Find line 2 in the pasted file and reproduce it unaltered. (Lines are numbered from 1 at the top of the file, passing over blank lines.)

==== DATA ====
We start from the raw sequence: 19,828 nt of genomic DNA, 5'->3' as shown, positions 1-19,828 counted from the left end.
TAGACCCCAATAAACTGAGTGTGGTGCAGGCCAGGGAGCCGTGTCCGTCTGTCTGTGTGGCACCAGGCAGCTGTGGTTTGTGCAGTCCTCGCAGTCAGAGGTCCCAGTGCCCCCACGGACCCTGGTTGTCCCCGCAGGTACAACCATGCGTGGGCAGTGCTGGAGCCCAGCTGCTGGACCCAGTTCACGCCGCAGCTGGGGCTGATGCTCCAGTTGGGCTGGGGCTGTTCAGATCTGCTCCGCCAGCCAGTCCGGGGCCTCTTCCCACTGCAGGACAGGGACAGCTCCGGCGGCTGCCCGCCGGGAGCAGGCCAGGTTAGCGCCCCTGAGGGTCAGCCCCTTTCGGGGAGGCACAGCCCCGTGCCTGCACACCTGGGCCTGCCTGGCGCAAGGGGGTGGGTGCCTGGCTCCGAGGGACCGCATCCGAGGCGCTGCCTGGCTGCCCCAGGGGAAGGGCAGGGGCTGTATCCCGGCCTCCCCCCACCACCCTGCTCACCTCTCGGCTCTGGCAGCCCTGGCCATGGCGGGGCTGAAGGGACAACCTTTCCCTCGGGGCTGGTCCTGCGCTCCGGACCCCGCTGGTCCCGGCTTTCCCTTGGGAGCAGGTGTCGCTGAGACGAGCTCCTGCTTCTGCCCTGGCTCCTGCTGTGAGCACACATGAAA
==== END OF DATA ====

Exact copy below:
TAGACCCCAATAAACTGAGTGTGGTGCAGGCCAGGGAGCCGTGTCCGTCTGTCTGTGTGGCACCAGGCAGCTGTGGTTTGTGCAGTCCTCGCAGTCAGAGGTCCCAGTGCCCCCACGGACCCTGGTTGTCCCCGCAGGTACAACCATGCGTGGGCAGTGCTGGAGCCCAGCTGCTGGACCCAGTTCACGCCGCAGCTGGGGCTGATGCTCCAGTTGGGCTGGGGCTGTTCAGATCTGCTCCGCCAGCCAGTCCGGGGCCTCTTCCCACTGCAGGACAGGGACAGCTCCGGCGGCTGCCCGCCGGGAGCAGGCCAGGTTAGCGCCCCTGAGGGTCAGCCCCTTTCGGGGAGGCACAGCCCCGTGCCTGCACACCTGGGCCTGCCTGGCGCAAGGGGGTGGGTGCCTGGCTCCGAGGGACCGCATCCGAGGCGCTGCCTGGCTGCCCCAGGGGAAGGGCAGGGGCTGTATCCCGGCCTCCCCCCACCACCCTGCTCACCTCTCGGCTCTGGCAGCCCTGGCCATGGCGGGGCTGAAGGGACAACCTTTCCCTCGGGGCTGGTCCTGCGCTCCGGACCCCGCTGGTCCCGGCTTTCCCTTGGGAGCAGGTGTCGCTGAGACGAGCTCCTGCTTCTGCCCTGGCTCCTGCTGTGAGCACACATGAAA